When hoping for a touch of luck in their favor, the players can choose to flip one of their collectively owned Light Side points. This action can help them to upgrade one of their own skills for the duration of a single action or can help add new context to a situation via the characters or setting.
In the middle of a firefight, a player has yet to be seen by the enemy. He knows that he’s outmatched and that it’ll be difficult to escape without getting captured, or worse. Thinking creatively, the player decides that he wants to try and plant an explosive in a hidden container and trick the enemy into picking up the container, so that he can then get the drop on them. Unfortunately, he is in the middle of a forest.
However, the GM says that if he flips one of his group’s Light Side points, she will allow him to find an old survivalist box, buried in the grass, that was left several years ago. Or, on the other hand, the player could just try to stealth away, and he could use the same Light Side point to upgrade the chance of success in the dice pool.
These Light Side points provide players with options to succeed and strategize in different ways, as well as the opportunity to change the direction of the encounter or narrative.
But, like any good balanced game mechanic, there’s a catch. In fact, as Star Wars lore informs us, the Force, itself, must always be balanced, as well. And perhaps most intriguing of all in the Edge system, these Destiny points accomplish exactly that.
There’s a reason it’s called “flipping” a point. Players use special double-sided game tokens to represent their points. To flip a Light Side point, players must take a token with a Light Side icon facing upwards, and turn it down. On the other side of the token is Dark Side icon and this is, of course, the tradeoff.
The action of using the Light Side emboldens the Dark Side. Once the player cashes in their Light Side point, they simultaneously create a Dark Side point. And Dark Side points, as one might expect, are not the kind of thing players want to endure.
Dark Side points can lead to similar results as Light Side points, except they are only used by the GM to antagonize the players. The GM can use a Dark Side point to have something negative materialize in the situation, or to upgrade the difficulty of a player’s skill check. Of course, once they use the point, they flip it back to a Light Side point for the players. There is always this tug-of-war feeling, and it’s an excellent mechanic that captures both the nature of The Force, as we know it from the films, as well as the overarching theme of Good vs. Evil.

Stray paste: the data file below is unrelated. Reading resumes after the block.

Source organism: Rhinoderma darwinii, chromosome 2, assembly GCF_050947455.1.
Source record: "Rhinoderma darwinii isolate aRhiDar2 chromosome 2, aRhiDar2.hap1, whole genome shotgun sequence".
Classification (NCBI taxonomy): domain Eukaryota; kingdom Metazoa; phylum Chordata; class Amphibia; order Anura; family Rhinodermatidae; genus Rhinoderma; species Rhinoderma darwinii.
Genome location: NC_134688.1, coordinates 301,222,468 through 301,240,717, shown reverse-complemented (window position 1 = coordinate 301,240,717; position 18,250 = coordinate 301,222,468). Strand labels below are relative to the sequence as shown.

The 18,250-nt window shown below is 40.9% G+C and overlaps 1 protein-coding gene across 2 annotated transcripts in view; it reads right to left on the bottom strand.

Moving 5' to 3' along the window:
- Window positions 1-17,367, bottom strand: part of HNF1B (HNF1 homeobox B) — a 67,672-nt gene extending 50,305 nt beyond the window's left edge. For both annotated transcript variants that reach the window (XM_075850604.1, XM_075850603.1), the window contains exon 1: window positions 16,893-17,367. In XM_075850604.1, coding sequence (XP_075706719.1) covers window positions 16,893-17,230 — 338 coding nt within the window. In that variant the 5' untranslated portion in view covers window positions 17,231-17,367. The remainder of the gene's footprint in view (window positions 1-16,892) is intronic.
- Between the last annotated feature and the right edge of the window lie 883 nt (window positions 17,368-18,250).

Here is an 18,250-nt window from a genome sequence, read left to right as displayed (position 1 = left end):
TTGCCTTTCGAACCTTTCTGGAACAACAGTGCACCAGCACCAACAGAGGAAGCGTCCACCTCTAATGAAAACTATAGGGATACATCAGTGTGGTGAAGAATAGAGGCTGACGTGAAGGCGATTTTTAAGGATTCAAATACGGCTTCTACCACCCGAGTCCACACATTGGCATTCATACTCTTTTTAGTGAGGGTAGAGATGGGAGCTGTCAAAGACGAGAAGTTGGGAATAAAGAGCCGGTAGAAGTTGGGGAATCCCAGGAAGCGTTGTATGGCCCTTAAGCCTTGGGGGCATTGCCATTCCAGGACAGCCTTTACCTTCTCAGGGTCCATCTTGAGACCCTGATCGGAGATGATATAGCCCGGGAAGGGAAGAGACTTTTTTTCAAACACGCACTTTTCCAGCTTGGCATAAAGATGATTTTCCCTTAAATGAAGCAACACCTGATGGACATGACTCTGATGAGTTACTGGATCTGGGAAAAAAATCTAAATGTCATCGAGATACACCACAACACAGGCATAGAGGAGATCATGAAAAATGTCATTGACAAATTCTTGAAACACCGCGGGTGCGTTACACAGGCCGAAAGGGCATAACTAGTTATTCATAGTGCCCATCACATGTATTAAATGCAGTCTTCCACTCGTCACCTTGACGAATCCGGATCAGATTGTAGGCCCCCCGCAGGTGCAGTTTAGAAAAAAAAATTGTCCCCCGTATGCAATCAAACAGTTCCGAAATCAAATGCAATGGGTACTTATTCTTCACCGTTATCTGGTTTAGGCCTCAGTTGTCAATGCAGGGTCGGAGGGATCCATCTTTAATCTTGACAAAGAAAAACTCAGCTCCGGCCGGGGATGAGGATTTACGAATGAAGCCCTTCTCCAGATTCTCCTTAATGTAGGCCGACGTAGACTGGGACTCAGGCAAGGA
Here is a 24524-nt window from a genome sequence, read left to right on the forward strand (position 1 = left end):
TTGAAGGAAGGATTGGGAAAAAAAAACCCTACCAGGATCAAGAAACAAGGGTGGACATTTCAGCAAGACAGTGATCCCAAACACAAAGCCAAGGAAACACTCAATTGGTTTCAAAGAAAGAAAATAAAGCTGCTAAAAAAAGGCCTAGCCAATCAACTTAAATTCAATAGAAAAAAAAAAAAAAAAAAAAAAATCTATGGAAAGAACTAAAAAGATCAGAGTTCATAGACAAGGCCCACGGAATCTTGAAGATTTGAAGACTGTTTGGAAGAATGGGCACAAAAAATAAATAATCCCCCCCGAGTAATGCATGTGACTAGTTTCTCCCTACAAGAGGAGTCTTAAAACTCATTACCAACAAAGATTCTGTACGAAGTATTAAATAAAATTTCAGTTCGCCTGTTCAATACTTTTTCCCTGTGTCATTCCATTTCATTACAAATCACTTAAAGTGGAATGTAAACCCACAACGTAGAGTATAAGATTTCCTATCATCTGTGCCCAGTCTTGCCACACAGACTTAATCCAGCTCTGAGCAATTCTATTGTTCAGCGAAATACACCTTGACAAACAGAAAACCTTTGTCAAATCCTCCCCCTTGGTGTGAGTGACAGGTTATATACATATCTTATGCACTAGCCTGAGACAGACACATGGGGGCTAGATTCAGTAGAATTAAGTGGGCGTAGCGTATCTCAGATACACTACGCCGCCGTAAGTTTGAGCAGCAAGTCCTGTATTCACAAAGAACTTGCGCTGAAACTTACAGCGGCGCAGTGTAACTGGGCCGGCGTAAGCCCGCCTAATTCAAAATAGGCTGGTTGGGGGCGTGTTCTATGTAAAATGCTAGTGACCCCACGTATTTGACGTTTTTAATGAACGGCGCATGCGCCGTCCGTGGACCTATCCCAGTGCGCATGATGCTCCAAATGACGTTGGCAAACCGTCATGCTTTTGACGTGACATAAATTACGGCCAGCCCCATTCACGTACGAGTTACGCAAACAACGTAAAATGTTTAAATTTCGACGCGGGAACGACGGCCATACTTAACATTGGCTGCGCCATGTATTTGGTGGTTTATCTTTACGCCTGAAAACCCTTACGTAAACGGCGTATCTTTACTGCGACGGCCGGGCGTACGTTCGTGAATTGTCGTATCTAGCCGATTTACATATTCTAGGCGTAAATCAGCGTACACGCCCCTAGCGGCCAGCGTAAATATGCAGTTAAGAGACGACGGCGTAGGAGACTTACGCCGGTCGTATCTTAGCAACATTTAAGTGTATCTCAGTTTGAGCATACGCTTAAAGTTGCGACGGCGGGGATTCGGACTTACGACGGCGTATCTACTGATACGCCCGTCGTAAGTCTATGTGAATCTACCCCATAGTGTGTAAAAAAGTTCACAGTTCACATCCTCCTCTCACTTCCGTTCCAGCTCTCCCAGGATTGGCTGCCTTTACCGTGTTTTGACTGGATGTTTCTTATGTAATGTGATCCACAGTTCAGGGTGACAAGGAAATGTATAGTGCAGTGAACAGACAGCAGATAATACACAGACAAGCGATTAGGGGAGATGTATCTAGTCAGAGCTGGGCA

There are a variety of ways in which these points can be used. Like all the rules in this game system, it’s heavily dependent on the interpretation of the players and their GM. What kind of story do they want to tell and how will The Force help them achieve it?
Do or Do Not (or Listen)…
There’s a pretty simple reason why it’s worth examining these system mechanics. The ability for our imaginations to run wild based only on a series of numbers is an amazing feat. But somehow, the mechanics of Edge of the Empire encourage players to not just be creative, but also intricately so. This is a system that doesn’t just encourage good storytelling: it teaches players how to construct more compelling narratives and balance complex interactions.
It’s also worth noting that as developers, we may have the tendency to separate our game mechanics from our game’s story, but by looking at systems like Edge of the Empire’s, where story is very much integrated with the mechanics, the mind races. Maybe that RPG about closing portals now has a minigame mechanic about closing those portals, or maybe your ninja sloth bullet hell now includes a time distortion feature where the “One” sloth can bend time to their will (and in this case, speed things up).
Whether you choose to look at these systems as great practice for writing your own game stories or if you look at the actual concept of integrating storytelling mechanics into the system of a game, I’d highly recommend playing this game, or one like it, for anyone looking to succeed in the game development industry. And if you can’t play it, yourself, a great way to get introduced to the wonders of the Edge of the Empire system is by sitting in on someone else’s session. And thanks to the brilliant improv comedians and gamers at the One Shot Network, you can do just that by listening in on a brilliantly thought-out series of campaigns on the Campaign Podcast.
For more on Edge of the Empire, don’t forget to visit FantasyFlightGames.com or check out this video in which the developers, themselves, discuss the elements of the game.